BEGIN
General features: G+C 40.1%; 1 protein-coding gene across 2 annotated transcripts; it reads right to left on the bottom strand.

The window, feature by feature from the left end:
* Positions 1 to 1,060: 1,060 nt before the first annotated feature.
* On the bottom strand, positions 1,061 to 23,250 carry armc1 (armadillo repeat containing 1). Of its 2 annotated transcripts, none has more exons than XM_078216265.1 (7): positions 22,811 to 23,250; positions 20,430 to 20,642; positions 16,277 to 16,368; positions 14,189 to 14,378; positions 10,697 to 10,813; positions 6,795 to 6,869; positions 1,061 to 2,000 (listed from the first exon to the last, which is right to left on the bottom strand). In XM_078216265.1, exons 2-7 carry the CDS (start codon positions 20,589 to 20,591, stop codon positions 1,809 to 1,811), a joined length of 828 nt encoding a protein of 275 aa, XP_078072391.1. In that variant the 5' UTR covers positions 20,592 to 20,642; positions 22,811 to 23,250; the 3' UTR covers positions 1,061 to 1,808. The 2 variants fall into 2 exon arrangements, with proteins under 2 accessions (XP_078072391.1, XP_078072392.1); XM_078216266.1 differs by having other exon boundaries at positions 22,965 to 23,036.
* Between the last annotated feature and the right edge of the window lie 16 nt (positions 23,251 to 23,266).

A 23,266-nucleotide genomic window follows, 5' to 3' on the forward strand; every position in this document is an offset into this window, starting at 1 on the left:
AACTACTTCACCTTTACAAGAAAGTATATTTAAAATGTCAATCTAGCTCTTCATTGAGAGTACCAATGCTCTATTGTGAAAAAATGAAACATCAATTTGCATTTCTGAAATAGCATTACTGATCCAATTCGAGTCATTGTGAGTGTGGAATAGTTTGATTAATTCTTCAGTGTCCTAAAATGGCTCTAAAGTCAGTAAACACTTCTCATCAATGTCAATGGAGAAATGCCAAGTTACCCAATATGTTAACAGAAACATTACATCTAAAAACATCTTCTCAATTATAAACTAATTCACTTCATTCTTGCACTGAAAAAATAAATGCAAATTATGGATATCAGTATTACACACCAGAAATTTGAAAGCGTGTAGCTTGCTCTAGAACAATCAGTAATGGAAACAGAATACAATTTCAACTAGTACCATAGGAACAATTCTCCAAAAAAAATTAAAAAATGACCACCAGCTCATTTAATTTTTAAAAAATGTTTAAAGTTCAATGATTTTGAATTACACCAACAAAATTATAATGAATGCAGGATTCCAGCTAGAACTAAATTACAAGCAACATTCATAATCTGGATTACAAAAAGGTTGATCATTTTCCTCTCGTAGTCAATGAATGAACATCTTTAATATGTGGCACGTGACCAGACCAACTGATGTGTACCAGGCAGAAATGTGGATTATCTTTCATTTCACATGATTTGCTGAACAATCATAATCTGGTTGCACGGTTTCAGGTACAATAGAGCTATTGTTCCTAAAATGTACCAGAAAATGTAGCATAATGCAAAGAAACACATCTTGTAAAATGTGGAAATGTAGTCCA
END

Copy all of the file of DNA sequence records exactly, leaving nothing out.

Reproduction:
General features: G+C 40.1%; 1 protein-coding gene across 2 annotated transcripts; it reads right to left on the bottom strand.

The window, feature by feature from the left end:
* Positions 1 to 1,060: 1,060 nt before the first annotated feature.
* On the bottom strand, positions 1,061 to 23,250 carry armc1 (armadillo repeat containing 1). Of its 2 annotated transcripts, none has more exons than XM_078216265.1 (7): positions 22,811 to 23,250; positions 20,430 to 20,642; positions 16,277 to 16,368; positions 14,189 to 14,378; positions 10,697 to 10,813; positions 6,795 to 6,869; positions 1,061 to 2,000 (listed from the first exon to the last, which is right to left on the bottom strand). In XM_078216265.1, exons 2-7 carry the CDS (start codon positions 20,589 to 20,591, stop codon positions 1,809 to 1,811), a joined length of 828 nt encoding a protein of 275 aa, XP_078072391.1. In that variant the 5' UTR covers positions 20,592 to 20,642; positions 22,811 to 23,250; the 3' UTR covers positions 1,061 to 1,808. The 2 variants fall into 2 exon arrangements, with proteins under 2 accessions (XP_078072391.1, XP_078072392.1); XM_078216266.1 differs by having other exon boundaries at positions 22,965 to 23,036.
* Between the last annotated feature and the right edge of the window lie 16 nt (positions 23,251 to 23,266).

A 23,266-nucleotide genomic window follows, 5' to 3' on the forward strand; every position in this document is an offset into this window, starting at 1 on the left:
AACTACTTCACCTTTACAAGAAAGTATATTTAAAATGTCAATCTAGCTCTTCATTGAGAGTACCAATGCTCTATTGTGAAAAAATGAAACATCAATTTGCATTTCTGAAATAGCATTACTGATCCAATTCGAGTCATTGTGAGTGTGGAATAGTTTGATTAATTCTTCAGTGTCCTAAAATGGCTCTAAAGTCAGTAAACACTTCTCATCAATGTCAATGGAGAAATGCCAAGTTACCCAATATGTTAACAGAAACATTACATCTAAAAACATCTTCTCAATTATAAACTAATTCACTTCATTCTTGCACTGAAAAAATAAATGCAAATTATGGATATCAGTATTACACACCAGAAATTTGAAAGCGTGTAGCTTGCTCTAGAACAATCAGTAATGGAAACAGAATACAATTTCAACTAGTACCATAGGAACAATTCTCCAAAAAAAATTAAAAAATGACCACCAGCTCATTTAATTTTTAAAAAATGTTTAAAGTTCAATGATTTTGAATTACACCAACAAAATTATAATGAATGCAGGATTCCAGCTAGAACTAAATTACAAGCAACATTCATAATCTGGATTACAAAAAGGTTGATCATTTTCCTCTCGTAGTCAATGAATGAACATCTTTAATATGTGGCACGTGACCAGACCAACTGATGTGTACCAGGCAGAAATGTGGATTATCTTTCATTTCACATGATTTGCTGAACAATCATAATCTGGTTGCACGGTTTCAGGTACAATAGAGCTATTGTTCCTAAAATGTACCAGAAAATGTAGCATAATGCAAAGAAACACATCTTGTAAAATGTGGAAATGTAGTCCA